Active Prep: 30 min. Inactive Prep: 9 hrs.
Difficulty: Medium
Yield: 4 servings

 I have seen a couple of recipes for this dish that come from either a chef at the restaurant or Roy’s founder Roy Yamaguchi (who attributes the inspiration for the marinade recipe to Nobu Matsuhisa of the Nobu restaurant chain), and there is another version in Roy’s seafood cookbook, but they are all different. After trying each one, I took elements that work from several of the recipes to create one master recipe that comes closer to the original dish than any single recipe has thus far. The quotes around the word “butterfish” are used in the menu because the fish isn’t a true butterfish. It is actually Alaskan black cod, but when properly cooked it has a tender, flaky texture that is as soft as butter. If you can’t find black cod, sea bass makes a great substitute. The recipe here makes much more tamari vinaigrette than you will need for the recipe, so you’ll have plenty left over to garnish other dishes. It’s easiest to make the vinaigrette if you have a food processor. Begin this recipe early in the day for a dinner meal, since the fish needs 8 to 12 hours to marinate.


1 cup white miso
1 cup granulated sugar
½ cup sake
½ cup mirin
4 5- to 6-ounce Alaskan black cod fillets (or other oily fish such as sea bass)

4 ounces (1 cup) diced white onion
4 ounces (¾ cup) diced daikon radish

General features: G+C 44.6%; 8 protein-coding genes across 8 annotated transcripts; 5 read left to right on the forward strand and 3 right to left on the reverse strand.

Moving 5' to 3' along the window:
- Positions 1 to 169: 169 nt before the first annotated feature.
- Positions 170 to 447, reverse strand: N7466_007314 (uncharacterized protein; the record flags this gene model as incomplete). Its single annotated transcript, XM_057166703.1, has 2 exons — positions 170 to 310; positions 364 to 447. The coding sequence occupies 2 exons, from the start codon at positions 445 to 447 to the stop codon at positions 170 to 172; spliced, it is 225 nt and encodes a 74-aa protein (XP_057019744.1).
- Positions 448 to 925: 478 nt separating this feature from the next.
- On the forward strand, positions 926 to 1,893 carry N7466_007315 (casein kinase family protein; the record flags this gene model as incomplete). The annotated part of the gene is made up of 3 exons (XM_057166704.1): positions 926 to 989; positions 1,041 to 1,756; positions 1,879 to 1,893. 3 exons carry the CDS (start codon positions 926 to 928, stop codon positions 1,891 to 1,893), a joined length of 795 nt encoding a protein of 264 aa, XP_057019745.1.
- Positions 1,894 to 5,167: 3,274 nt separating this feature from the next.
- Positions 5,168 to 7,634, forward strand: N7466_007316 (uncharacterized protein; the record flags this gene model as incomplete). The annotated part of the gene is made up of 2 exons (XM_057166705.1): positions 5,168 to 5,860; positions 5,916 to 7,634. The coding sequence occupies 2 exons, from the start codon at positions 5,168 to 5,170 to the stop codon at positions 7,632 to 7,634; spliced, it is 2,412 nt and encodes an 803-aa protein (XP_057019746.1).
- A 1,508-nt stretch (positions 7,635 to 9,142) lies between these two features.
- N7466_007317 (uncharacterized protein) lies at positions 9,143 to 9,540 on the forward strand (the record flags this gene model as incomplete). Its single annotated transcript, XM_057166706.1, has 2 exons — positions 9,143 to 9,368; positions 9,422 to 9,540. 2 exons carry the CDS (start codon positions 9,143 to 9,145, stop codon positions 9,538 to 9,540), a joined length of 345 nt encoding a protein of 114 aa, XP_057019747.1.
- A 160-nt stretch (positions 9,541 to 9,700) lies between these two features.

2 ounces red bell pepper (½ cup, about ½ pepper), finely minced
2 ounces yellow bell pepper (½ cup, about ½ pepper), finely minced
4 cloves garlic, halved
1 teaspoon minced ginger
½ cup vegetable oil ¼ cup green onions (about 6 onions, green part only), finely minced
2 tablespoons finely minced cilantro
¾ cup plus 2 tablespoons (packed) dark brown sugar
⅔ cup tamari sauce
6 tablespoons rice wine vinegar
1 tablespoon lemon juice

How to prepare

  1. Combine all of the misoyaki marinade ingredients in a medium saucepan over medium heat. Heat until bubbling, then reduce the heat and simmer for 40 to 50 minutes or until the mixture is thick and a dark caramel color. Turn off the heat and cool, then pour the marinade over the fish fillets and chill for 8 to 12 hours.
  2. When the fish is just about done marinating, make the tamari vinaigrette by combining the onion, daikon radish, bell peppers, garlic, and ginger in a food processor. Pulse on high speed until the vegetables have been cut into bits about the size of rice. If you don’t have a food processor, you can also finely mince the vegetables by hand. Pour the minced vegetables into a medium bowl. Heat the oil in a small saucepan over medium heat until the oil begins to smoke. Pour the hot oil into the mixing bowl with the vegetables and stir, then add the green onions and cilantro. Add the brown sugar, tamari, vinegar, and lemon juice and stir well, then cover and set aside until needed. 
  3. To make the fish, preheat a heavy sauté pan over medium heat for a couple of minutes. Place the fish in the pan and cook for 2 to 4 minutes per side or until the fish is done and the surface is slightly blackened but not burned. If the pan is heavily smoking, your heat is too high.
  4. Serve the fish with a little tamari vinaigrette spooned over the top, with rice and steamed baby bok choy on the side (as in the restaurant) or whatever sides you prefer 

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